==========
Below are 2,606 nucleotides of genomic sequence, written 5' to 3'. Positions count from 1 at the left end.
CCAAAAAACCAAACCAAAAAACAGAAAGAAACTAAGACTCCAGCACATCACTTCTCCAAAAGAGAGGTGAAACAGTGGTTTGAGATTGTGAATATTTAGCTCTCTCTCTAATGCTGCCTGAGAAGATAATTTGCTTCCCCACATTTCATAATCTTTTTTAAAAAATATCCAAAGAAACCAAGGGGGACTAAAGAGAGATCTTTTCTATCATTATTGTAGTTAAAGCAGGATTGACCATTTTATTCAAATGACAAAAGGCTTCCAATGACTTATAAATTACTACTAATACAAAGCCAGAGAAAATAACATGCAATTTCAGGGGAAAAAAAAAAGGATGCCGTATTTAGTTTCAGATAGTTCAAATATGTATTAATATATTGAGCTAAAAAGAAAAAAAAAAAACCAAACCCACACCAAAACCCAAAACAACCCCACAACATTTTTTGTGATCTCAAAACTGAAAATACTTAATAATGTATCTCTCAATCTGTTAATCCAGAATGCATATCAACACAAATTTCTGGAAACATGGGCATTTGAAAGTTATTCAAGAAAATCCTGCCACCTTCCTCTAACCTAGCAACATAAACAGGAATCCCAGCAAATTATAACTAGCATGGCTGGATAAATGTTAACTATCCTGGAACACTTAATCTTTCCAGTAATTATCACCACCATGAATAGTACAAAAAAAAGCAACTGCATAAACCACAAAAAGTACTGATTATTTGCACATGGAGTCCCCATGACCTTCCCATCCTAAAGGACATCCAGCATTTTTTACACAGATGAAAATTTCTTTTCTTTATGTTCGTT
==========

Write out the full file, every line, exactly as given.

Below are 2,606 nucleotides of genomic sequence, written 5' to 3'. Positions count from 1 at the left end.
CCAAAAAACCAAACCAAAAAACAGAAAGAAACTAAGACTCCAGCACATCACTTCTCCAAAAGAGAGGTGAAACAGTGGTTTGAGATTGTGAATATTTAGCTCTCTCTCTAATGCTGCCTGAGAAGATAATTTGCTTCCCCACATTTCATAATCTTTTTTAAAAAATATCCAAAGAAACCAAGGGGGACTAAAGAGAGATCTTTTCTATCATTATTGTAGTTAAAGCAGGATTGACCATTTTATTCAAATGACAAAAGGCTTCCAATGACTTATAAATTACTACTAATACAAAGCCAGAGAAAATAACATGCAATTTCAGGGGAAAAAAAAAAGGATGCCGTATTTAGTTTCAGATAGTTCAAATATGTATTAATATATTGAGCTAAAAAGAAAAAAAAAAAACCAAACCCACACCAAAACCCAAAACAACCCCACAACATTTTTTGTGATCTCAAAACTGAAAATACTTAATAATGTATCTCTCAATCTGTTAATCCAGAATGCATATCAACACAAATTTCTGGAAACATGGGCATTTGAAAGTTATTCAAGAAAATCCTGCCACCTTCCTCTAACCTAGCAACATAAACAGGAATCCCAGCAAATTATAACTAGCATGGCTGGATAAATGTTAACTATCCTGGAACACTTAATCTTTCCAGTAATTATCACCACCATGAATAGTACAAAAAAAAGCAACTGCATAAACCACAAAAAGTACTGATTATTTGCACATGGAGTCCCCATGACCTTCCCATCCTAAAGGACATCCAGCATTTTTTACACAGATGAAAATTTCTTTTCTTTATGTTCGTT